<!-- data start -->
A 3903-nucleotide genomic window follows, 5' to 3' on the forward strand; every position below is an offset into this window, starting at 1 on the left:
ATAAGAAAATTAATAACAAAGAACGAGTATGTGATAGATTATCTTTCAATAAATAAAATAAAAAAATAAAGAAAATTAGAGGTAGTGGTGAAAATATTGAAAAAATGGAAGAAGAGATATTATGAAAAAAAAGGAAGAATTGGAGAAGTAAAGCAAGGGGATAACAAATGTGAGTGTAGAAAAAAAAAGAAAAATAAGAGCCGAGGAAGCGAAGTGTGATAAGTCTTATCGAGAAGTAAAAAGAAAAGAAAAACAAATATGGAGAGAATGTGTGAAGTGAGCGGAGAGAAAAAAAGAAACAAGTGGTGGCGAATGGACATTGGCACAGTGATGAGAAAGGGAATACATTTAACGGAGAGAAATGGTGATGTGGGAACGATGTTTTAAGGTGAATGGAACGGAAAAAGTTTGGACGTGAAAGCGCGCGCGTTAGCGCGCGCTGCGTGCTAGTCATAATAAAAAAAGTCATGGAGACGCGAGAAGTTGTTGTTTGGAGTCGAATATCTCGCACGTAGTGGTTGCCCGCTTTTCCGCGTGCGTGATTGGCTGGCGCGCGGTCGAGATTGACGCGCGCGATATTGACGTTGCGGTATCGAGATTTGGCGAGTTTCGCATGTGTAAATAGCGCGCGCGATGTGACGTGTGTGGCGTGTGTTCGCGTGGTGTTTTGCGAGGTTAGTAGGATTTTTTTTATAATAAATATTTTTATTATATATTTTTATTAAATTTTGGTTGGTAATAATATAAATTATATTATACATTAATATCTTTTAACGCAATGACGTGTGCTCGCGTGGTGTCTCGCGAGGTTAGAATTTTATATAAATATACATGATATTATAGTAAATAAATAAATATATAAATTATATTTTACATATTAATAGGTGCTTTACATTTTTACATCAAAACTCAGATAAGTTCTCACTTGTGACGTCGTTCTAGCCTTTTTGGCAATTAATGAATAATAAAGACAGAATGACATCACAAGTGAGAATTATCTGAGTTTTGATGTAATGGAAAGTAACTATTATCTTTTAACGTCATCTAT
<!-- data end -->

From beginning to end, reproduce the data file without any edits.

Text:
A 3903-nucleotide genomic window follows, 5' to 3' on the forward strand; every position below is an offset into this window, starting at 1 on the left:
ATAAGAAAATTAATAACAAAGAACGAGTATGTGATAGATTATCTTTCAATAAATAAAATAAAAAAATAAAGAAAATTAGAGGTAGTGGTGAAAATATTGAAAAAATGGAAGAAGAGATATTATGAAAAAAAAGGAAGAATTGGAGAAGTAAAGCAAGGGGATAACAAATGTGAGTGTAGAAAAAAAAAGAAAAATAAGAGCCGAGGAAGCGAAGTGTGATAAGTCTTATCGAGAAGTAAAAAGAAAAGAAAAACAAATATGGAGAGAATGTGTGAAGTGAGCGGAGAGAAAAAAAGAAACAAGTGGTGGCGAATGGACATTGGCACAGTGATGAGAAAGGGAATACATTTAACGGAGAGAAATGGTGATGTGGGAACGATGTTTTAAGGTGAATGGAACGGAAAAAGTTTGGACGTGAAAGCGCGCGCGTTAGCGCGCGCTGCGTGCTAGTCATAATAAAAAAAGTCATGGAGACGCGAGAAGTTGTTGTTTGGAGTCGAATATCTCGCACGTAGTGGTTGCCCGCTTTTCCGCGTGCGTGATTGGCTGGCGCGCGGTCGAGATTGACGCGCGCGATATTGACGTTGCGGTATCGAGATTTGGCGAGTTTCGCATGTGTAAATAGCGCGCGCGATGTGACGTGTGTGGCGTGTGTTCGCGTGGTGTTTTGCGAGGTTAGTAGGATTTTTTTTATAATAAATATTTTTATTATATATTTTTATTAAATTTTGGTTGGTAATAATATAAATTATATTATACATTAATATCTTTTAACGCAATGACGTGTGCTCGCGTGGTGTCTCGCGAGGTTAGAATTTTATATAAATATACATGATATTATAGTAAATAAATAAATATATAAATTATATTTTACATATTAATAGGTGCTTTACATTTTTACATCAAAACTCAGATAAGTTCTCACTTGTGACGTCGTTCTAGCCTTTTTGGCAATTAATGAATAATAAAGACAGAATGACATCACAAGTGAGAATTATCTGAGTTTTGATGTAATGGAAAGTAACTATTATCTTTTAACGTCATCTAT